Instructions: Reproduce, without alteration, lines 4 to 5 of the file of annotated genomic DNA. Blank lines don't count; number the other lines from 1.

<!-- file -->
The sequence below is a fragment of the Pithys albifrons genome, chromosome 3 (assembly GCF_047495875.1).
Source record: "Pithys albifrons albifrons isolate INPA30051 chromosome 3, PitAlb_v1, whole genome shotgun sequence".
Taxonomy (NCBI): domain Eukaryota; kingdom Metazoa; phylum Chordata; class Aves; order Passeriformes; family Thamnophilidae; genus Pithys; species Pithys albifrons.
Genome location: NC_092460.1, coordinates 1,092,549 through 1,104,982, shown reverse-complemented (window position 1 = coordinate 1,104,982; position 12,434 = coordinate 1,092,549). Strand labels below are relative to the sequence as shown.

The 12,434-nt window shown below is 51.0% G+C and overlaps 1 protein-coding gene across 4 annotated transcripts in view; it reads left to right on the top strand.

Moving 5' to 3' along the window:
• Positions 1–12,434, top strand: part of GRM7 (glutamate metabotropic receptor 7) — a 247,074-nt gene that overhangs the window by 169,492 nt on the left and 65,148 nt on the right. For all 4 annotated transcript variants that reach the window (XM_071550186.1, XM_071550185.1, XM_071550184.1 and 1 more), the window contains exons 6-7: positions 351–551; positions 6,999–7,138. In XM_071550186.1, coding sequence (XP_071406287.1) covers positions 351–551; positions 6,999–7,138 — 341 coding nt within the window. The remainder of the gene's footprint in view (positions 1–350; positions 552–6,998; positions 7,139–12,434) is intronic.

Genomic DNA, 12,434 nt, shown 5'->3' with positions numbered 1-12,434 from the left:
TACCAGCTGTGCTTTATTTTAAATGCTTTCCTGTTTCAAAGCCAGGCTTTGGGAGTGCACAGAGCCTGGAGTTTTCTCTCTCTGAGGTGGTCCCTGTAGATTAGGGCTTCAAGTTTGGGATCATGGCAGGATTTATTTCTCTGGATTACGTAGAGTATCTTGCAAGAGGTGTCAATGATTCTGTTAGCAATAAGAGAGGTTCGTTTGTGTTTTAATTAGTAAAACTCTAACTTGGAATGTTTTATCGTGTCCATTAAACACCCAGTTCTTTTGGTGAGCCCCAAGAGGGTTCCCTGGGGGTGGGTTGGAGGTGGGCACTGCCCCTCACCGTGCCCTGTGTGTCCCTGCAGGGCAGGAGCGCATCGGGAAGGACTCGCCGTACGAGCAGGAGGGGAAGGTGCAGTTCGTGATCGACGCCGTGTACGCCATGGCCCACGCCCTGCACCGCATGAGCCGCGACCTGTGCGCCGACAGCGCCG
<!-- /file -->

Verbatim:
Genome location: NC_092460.1, coordinates 1,092,549 through 1,104,982, shown reverse-complemented (window position 1 = coordinate 1,104,982; position 12,434 = coordinate 1,092,549). Strand labels below are relative to the sequence as shown.

The 12,434-nt window shown below is 51.0% G+C and overlaps 1 protein-coding gene across 4 annotated transcripts in view; it reads left to right on the top strand.